Samuel Estreicher and Holly H. Weiss ()
In Applebaum v. Lyft, 2017 WL 2774153 (S.D.N.Y. June 26, 2017), the U.S. District Court for the Southern District of New York (per Judge John Koeltl) departed from a recent trend of enforcing “clickwrap” agreements by declining to enforce the arbitration provision contained within Lyft’s “clickwrap” agreement but nonetheless compelling arbitration based on Lyft’s subsequent “scrollwrap” agreement. In a scrollwrap agreement, a user must scroll through or view an agreement to proceed. With a clickwrap agreement, by contrast, a user need only click a button to indicate his acceptance, and might never view the agreement itself, before proceeding. At issue in Applebaum was an arbitration agreement contained within Lyft’s terms of service, initially conveyed by a clickwrap agreement but with an update presented as a scrollwrap agreement. Even though clickwrap agreements generally have been held enforceable, see, e.g., Cullinane v. Uber Technologies, 2016 WL 3751652, at *6 (D. Mass. July 11, 2016), the court in Applebaum found that Lyft’s initial clickwrap agreement was not enforceable due to the small print and ambiguity as to what the user was agreeing to. In line with recent precedent, the court did enforce the subsequent terms of service when presented as a scrollwrap agreement. See, e.g., Bekele v. Lyft, 199 F. Supp. 3d 284, 288, 290 (D. Mass 2016); Loewen v. Lyft, 129 F. Supp. 3d 945, 948-49 (N.D. Cal. 2015).
In April 2016, plaintiff Josh Applebaum filed a class action lawsuit against Lyft, claiming that it charged passengers the non-discounted cash price for tolls rather than the discounted toll price that Lyft drivers pay through their use of “E-Z Pass.” Lyft moved to dismiss the action or, in the alternative, to compel arbitration on the basis of a mandatory arbitration clause included in its terms of service agreement. The plaintiff contended that he never knowingly agreed to Lyft’s terms of service, including the mandatory arbitration agreement. Arbitration clauses within two different terms of service were at issue: a Feb. 8, 2016 Terms of Service presented as a clickwrap agreement, and an updated Sept. 30, 2016 Terms of Service presented as a scrollwrap agreement.
When Applebaum first registered for the Lyft mobile application, he did so through a series of screens presented on his smartphone. The plaintiff could not proceed until he entered his phone number and clicked on a box next to “I agree to Lyft’s Terms of Service.” The plaintiff entered his phone number and clicked the box, before continuing with the registration process. This method of clicking a box to indicate agreement with proposed terms of service, without ever viewing or being presented with the terms themselves, is called a clickwrap agreement. The terms of service could be viewed through a hyperlink, but were not present on the registration page.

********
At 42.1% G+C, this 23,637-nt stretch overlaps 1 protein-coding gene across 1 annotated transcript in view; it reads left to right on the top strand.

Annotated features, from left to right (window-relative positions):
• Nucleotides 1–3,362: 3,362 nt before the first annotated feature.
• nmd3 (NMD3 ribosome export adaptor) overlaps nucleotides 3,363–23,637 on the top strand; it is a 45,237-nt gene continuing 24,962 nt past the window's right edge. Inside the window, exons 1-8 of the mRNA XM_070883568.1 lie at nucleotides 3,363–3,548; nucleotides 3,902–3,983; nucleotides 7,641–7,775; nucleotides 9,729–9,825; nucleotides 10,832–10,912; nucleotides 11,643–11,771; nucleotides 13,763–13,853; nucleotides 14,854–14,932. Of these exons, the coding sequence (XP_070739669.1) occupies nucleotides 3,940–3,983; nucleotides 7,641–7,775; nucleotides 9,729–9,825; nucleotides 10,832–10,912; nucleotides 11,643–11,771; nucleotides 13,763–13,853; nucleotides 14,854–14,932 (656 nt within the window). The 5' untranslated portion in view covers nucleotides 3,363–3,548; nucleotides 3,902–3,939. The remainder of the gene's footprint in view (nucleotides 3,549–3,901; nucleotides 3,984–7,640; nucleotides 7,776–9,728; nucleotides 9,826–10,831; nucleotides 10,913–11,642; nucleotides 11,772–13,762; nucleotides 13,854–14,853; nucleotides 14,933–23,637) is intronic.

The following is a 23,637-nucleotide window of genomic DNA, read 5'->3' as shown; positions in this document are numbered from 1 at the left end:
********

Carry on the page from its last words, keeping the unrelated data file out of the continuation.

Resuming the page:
In making this determination, the court evaluated the totality of the circumstances, considering the design and layout of the mobile application screen. The court took note of the small font size used for the text of “I agree to Lyft’s Terms of Service” compared to the much larger text for the “Next” button and the “Add Phone Number” header at the top. Ultimately, the court determined that the “inconspicuousness of the hyperlink and the absence of cautionary language to indicate that there were contractual terms for review” made it “apparent that a reasonable consumer would not be on reasonable inquiry notice to search for the terms of a contract on the ‘Add phone number’ screen when the consumer clicked on the box.” Applebaum, 2017 WL 2774153 at *8, 9.
After updating its terms of service, Lyft presented its “September 30, 2016 Terms of Service” to its existing users through a scrollwrap agreement. The plaintiff was presented with a screen that stated “Before you can proceed you must read & accept the latest Terms of Service.” The terms of service were presented on the same screen as the message and could be scrolled through. The text began with a warning that “[t]hese Terms of Service constitute a legally binding agreement … between you and Lyft, Inc.” Applebaum had to click a bar indicating his acceptance of these terms before he could proceed. Lyft had previously used this scrollwrap method for its terms of service, and it had been found enforceable. See, e.g., Bekele, 199 F. Supp. 3d at 288, 290; Loewen, 129 F. Supp. 3d at 948-49. Consistent with previous cases, the court found that the arbitration clause in the Sept. 30, 2016 Terms of Service was enforceable and granted Lyft’s motion to compel arbitration.
While the rise of online transactions may have led to new language in the area of contract law, the basic principles themselves remain unchanged. Courts look to precedent concerning the enforceability of agreements such as clickwrap, scrollwrap, browsewrap, and sign-in wrap, but the enforceability of each individual agreement will hinge on “the totality of the circumstances.” Applebaum, 2017 WL 2774153 at *8. Font size and color, clear presentation of terms and conditions, and plain agreement to those terms and conditions are all important factors when a court evaluates whether there was a meeting of the minds and mutual assent. Despite the evolving nature of internet commerce, “it has not fundamentally changed the principles of contract.” Register.com v. Verio, 356 F.3d 393, 403 (2d Cir. 2004).